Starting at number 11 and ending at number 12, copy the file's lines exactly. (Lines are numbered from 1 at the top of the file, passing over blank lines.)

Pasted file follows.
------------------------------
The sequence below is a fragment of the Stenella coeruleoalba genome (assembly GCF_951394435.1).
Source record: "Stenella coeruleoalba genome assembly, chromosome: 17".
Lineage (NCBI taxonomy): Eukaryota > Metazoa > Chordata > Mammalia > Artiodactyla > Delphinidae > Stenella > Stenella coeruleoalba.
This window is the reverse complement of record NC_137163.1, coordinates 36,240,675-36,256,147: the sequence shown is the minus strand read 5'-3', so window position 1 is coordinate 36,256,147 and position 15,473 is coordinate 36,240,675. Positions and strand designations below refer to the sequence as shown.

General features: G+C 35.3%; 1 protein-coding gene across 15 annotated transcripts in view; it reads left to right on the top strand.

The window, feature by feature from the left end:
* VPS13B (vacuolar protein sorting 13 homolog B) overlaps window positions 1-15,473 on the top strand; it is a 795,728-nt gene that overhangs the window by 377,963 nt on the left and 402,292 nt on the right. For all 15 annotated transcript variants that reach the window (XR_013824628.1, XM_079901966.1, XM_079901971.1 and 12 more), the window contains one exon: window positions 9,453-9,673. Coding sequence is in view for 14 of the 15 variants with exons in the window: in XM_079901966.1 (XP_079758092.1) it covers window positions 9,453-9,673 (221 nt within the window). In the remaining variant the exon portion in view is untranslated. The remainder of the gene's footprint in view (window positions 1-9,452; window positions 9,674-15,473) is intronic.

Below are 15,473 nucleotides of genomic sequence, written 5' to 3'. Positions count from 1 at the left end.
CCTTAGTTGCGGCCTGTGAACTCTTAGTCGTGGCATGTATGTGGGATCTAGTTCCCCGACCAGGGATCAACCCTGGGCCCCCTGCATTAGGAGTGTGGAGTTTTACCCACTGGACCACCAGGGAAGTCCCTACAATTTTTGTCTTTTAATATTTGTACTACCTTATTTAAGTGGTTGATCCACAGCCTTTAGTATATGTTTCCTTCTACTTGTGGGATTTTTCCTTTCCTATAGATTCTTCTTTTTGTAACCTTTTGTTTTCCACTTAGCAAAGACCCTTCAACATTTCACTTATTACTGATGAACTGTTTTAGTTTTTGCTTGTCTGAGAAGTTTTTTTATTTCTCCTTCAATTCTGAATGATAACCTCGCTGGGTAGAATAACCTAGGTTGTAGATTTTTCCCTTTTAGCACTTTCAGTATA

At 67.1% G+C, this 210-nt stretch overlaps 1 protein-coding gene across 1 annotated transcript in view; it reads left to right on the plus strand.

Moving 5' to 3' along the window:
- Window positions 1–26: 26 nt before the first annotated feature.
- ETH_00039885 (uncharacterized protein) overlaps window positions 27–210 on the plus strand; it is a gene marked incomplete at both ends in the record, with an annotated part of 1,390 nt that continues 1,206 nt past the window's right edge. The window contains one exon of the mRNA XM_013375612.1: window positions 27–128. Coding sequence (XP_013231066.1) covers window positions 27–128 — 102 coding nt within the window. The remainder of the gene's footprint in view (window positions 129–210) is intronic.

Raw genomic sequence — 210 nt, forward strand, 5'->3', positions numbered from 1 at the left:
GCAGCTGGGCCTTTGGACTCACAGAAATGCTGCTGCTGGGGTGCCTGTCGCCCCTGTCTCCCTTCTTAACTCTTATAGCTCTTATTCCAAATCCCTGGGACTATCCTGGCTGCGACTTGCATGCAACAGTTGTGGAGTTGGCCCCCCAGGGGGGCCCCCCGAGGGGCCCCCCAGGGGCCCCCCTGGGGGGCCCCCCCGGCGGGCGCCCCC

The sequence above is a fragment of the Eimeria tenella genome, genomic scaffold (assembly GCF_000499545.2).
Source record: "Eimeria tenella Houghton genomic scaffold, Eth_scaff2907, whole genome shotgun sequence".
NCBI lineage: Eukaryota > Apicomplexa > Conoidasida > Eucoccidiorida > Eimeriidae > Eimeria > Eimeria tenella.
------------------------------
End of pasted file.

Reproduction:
Moving 5' to 3' along the window:
- Window positions 1–26: 26 nt before the first annotated feature.